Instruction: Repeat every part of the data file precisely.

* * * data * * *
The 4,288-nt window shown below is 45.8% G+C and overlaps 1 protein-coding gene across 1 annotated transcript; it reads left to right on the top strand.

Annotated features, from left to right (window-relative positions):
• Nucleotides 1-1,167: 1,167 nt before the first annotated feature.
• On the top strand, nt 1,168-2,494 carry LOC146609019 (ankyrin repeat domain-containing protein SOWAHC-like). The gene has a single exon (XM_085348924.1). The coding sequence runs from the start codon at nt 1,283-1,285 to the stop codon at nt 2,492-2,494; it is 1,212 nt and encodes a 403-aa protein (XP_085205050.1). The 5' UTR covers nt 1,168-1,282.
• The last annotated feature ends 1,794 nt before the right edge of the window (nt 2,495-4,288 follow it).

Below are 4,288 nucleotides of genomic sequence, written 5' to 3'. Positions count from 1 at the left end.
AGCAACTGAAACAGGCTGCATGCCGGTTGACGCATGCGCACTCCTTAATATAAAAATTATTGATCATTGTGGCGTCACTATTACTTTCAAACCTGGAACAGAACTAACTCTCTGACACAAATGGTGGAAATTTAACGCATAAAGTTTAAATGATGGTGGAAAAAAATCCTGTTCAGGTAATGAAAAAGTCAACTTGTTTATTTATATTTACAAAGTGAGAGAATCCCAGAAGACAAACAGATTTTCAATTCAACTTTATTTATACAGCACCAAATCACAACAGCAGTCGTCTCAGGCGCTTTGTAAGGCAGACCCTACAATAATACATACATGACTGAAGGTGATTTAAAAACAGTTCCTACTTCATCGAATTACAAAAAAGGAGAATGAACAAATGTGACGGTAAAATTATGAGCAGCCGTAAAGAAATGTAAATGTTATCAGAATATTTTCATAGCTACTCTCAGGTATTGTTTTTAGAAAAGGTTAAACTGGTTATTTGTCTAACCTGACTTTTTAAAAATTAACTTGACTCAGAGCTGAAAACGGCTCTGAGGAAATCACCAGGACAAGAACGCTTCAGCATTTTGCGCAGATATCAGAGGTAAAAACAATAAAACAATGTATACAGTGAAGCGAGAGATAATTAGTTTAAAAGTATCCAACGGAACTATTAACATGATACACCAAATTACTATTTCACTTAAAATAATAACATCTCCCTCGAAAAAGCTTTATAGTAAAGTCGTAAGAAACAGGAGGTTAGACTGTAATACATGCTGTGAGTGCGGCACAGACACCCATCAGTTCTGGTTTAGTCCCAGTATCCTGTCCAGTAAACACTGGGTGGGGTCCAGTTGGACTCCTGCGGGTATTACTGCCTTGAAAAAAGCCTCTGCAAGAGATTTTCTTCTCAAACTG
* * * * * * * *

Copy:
The 4,288-nt window shown below is 45.8% G+C and overlaps 1 protein-coding gene across 1 annotated transcript; it reads left to right on the top strand.

Annotated features, from left to right (window-relative positions):
• Nucleotides 1-1,167: 1,167 nt before the first annotated feature.
• On the top strand, nt 1,168-2,494 carry LOC146609019 (ankyrin repeat domain-containing protein SOWAHC-like). The gene has a single exon (XM_085348924.1). The coding sequence runs from the start codon at nt 1,283-1,285 to the stop codon at nt 2,492-2,494; it is 1,212 nt and encodes a 403-aa protein (XP_085205050.1). The 5' UTR covers nt 1,168-1,282.
• The last annotated feature ends 1,794 nt before the right edge of the window (nt 2,495-4,288 follow it).

Below are 4,288 nucleotides of genomic sequence, written 5' to 3'. Positions count from 1 at the left end.
AGCAACTGAAACAGGCTGCATGCCGGTTGACGCATGCGCACTCCTTAATATAAAAATTATTGATCATTGTGGCGTCACTATTACTTTCAAACCTGGAACAGAACTAACTCTCTGACACAAATGGTGGAAATTTAACGCATAAAGTTTAAATGATGGTGGAAAAAAATCCTGTTCAGGTAATGAAAAAGTCAACTTGTTTATTTATATTTACAAAGTGAGAGAATCCCAGAAGACAAACAGATTTTCAATTCAACTTTATTTATACAGCACCAAATCACAACAGCAGTCGTCTCAGGCGCTTTGTAAGGCAGACCCTACAATAATACATACATGACTGAAGGTGATTTAAAAACAGTTCCTACTTCATCGAATTACAAAAAAGGAGAATGAACAAATGTGACGGTAAAATTATGAGCAGCCGTAAAGAAATGTAAATGTTATCAGAATATTTTCATAGCTACTCTCAGGTATTGTTTTTAGAAAAGGTTAAACTGGTTATTTGTCTAACCTGACTTTTTAAAAATTAACTTGACTCAGAGCTGAAAACGGCTCTGAGGAAATCACCAGGACAAGAACGCTTCAGCATTTTGCGCAGATATCAGAGGTAAAAACAATAAAACAATGTATACAGTGAAGCGAGAGATAATTAGTTTAAAAGTATCCAACGGAACTATTAACATGATACACCAAATTACTATTTCACTTAAAATAATAACATCTCCCTCGAAAAAGCTTTATAGTAAAGTCGTAAGAAACAGGAGGTTAGACTGTAATACATGCTGTGAGTGCGGCACAGACACCCATCAGTTCTGGTTTAGTCCCAGTATCCTGTCCAGTAAACACTGGGTGGGGTCCAGTTGGACTCCTGCGGGTATTACTGCCTTGAAAAAAGCCTCTGCAAGAGATTTTCTTCTCAAACTG